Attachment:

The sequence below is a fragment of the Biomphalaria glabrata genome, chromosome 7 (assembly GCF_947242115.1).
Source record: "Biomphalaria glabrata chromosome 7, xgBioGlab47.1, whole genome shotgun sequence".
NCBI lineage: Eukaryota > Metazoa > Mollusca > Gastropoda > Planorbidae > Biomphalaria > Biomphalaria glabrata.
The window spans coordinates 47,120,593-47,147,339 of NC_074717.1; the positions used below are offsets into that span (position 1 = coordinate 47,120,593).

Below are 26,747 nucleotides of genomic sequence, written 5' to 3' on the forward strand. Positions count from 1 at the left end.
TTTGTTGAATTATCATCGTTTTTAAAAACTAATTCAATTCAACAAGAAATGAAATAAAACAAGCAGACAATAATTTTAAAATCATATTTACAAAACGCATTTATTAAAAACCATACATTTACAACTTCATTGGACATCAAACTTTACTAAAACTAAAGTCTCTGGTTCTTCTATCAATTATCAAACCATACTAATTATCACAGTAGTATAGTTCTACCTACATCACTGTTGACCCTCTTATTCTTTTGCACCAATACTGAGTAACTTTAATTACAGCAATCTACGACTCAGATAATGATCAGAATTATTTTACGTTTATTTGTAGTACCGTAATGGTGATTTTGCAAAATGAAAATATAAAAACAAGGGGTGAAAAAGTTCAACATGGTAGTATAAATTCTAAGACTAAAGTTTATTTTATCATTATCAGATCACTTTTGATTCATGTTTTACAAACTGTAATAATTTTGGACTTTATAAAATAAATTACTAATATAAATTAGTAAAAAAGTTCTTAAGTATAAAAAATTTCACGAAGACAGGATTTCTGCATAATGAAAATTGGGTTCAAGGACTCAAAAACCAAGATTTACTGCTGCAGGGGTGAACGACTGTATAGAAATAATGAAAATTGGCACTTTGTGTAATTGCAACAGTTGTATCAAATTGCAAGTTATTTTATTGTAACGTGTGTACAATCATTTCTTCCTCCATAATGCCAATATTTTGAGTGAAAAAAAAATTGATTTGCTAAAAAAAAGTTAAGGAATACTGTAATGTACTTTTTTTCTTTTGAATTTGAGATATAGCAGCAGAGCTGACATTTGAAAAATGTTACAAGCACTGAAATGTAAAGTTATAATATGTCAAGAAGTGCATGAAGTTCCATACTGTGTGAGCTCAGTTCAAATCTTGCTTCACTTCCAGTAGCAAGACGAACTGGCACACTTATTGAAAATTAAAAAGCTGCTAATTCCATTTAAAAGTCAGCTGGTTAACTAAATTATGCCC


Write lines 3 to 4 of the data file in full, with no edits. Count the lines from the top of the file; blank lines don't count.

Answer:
NCBI lineage: Eukaryota > Metazoa > Mollusca > Gastropoda > Planorbidae > Biomphalaria > Biomphalaria glabrata.
The window spans coordinates 47,120,593-47,147,339 of NC_074717.1; the positions used below are offsets into that span (position 1 = coordinate 47,120,593).